Yes, that bolt you found corroded is notorious for, er . . . corroding. I think it's one of those things the smart people take out and grease regularly as part of servicing. It's just a "quaint" design fault which lets water in but not really out again.
  7. RRC front spoiler

    That's the first type of air dam or spoiler and I thought it was just there to cover up the oily bits. Now I'm sure it was there to create a low pressure area under the radiator to help with airflow. Too bad I didn't think of that when I took mine off years ago!
  8. RRC front spoiler

    It looks like these spoilers all had a tray attached to them that went under the engine, part numbers BTR3510, MWC6937 or MXC5469, which in some factory book or other I saw described as a "cooling tray" or similar. I can't figure out what the idea was - to send air from the spoiler under the engine? I wonder if it worked?
  9. Goblin Works Garage

    I read about some online survey or something a while ago. Apparently older people are selling off their car collections and the question was what will happen to them: do young people want these cars, what would they do with them, etc. I remember the youngsters showed a scary amount of support for "restomods", which really just means using the shell of a classic and putting in a new drivetrain and suspension and so on. Which misses the point of a classic car, and also strangely assumes that they are difficult to drive. Which, come to think of it, would explain why in the last few years I've noticed millenials seem slightly frightened by my clunky old Rangie.
  10. New Series - RR Heavy

    Shackleton old boy, there is some good information on bodywork on this page of a very interesting thread: https://forums.lr4x4.com/topic/101036-om606-range-rover-classic-restoration-and-build/?page=7&tab=comments#comment-902178 Just from reading that thread I would say Retropower sure knows his stuff!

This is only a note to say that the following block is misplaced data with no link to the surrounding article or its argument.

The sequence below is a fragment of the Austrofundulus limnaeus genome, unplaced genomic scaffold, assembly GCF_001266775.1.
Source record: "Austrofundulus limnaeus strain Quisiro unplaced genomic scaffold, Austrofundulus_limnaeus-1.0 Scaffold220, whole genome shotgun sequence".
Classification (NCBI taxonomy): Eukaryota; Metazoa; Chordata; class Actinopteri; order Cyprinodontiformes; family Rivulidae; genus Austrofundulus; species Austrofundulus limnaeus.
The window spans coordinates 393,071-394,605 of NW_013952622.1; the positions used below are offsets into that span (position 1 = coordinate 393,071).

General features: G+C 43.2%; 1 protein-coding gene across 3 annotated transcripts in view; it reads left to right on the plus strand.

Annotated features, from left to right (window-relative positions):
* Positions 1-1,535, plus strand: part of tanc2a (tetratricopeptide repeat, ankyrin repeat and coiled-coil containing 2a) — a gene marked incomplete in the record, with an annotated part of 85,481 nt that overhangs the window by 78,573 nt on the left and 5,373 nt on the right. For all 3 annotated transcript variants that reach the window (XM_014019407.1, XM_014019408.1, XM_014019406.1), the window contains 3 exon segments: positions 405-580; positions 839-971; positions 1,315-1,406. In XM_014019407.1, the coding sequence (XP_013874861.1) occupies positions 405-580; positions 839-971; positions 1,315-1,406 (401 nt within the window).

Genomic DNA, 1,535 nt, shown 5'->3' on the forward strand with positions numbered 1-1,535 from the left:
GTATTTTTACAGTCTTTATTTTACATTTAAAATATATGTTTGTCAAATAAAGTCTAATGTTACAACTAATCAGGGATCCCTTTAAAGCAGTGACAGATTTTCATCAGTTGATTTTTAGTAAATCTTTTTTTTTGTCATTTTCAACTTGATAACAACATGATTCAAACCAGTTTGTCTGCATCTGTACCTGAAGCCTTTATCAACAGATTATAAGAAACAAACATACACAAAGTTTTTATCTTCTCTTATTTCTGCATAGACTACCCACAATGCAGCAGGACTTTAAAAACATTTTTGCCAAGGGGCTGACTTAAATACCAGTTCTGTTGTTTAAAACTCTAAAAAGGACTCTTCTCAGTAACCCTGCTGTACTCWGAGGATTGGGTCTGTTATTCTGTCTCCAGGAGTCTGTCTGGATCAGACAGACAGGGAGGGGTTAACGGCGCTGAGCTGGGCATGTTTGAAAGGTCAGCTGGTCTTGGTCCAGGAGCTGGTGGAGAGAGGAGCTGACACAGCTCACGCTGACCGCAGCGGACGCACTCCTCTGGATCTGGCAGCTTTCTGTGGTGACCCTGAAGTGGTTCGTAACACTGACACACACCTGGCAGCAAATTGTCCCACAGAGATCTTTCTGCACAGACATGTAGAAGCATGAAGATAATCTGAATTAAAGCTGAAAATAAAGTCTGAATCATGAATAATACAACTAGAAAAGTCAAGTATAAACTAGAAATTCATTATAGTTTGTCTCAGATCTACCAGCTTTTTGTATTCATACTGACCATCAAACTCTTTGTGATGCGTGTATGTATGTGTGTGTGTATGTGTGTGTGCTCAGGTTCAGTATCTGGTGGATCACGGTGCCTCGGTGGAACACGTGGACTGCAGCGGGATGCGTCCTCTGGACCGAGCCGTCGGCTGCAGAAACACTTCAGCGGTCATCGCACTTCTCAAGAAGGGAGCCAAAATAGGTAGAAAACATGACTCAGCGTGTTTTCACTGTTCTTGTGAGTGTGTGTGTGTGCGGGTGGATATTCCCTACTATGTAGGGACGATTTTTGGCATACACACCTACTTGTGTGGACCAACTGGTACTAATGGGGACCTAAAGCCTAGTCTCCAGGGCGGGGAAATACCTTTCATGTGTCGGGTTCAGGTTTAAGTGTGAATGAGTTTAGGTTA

11. Body shell color RRC

    I think they all had less protective coating! I can't imagine that shambolic factory going to any extra effort for different regions. I had a '79 wreck that was all body colour, and my '83 is all black underneath.
  12. Nearly lost the Defender!!!

    Yes, definitely follow this advice.
  13. New Series - RR Heavy

    But . . . but . . . there must be a better class of girl out there somewhere!
  14. Well, that's what's so funny about it - as people have found over the decades, with that much power you have basically have to turn your Defender into a stiffly-sprung car with a scary centre of gravity. So it's pointless in many ways.
  15. New Series - RR Heavy

    That's good to hear about the Esprit. I hadn't paid any attention to such things since they are merely cars and no good for anything but fast driving and impressing girls, (oh dear God I've wasted my life!), and not for lugging jerry cans through remote areas, but I dare say middle age has now given me a regard for the finer aspects of motoring. As for the 2-door, I've had lots of rotten experiences dealing with galvanisers which I can tell you all about it you like, but the short version is that you have to be very careful as they do stupid things. I wouldn't use galvanising again. There are other ways to deal with rust and some very good paints these days. And I've found that even after galvanising you still have to rustproof the bits inside the chassis they missed because they hung it the wrong way, and overlapping metal parts can still have rust inside them anyway! Oh, the memories . . . I need a lie down.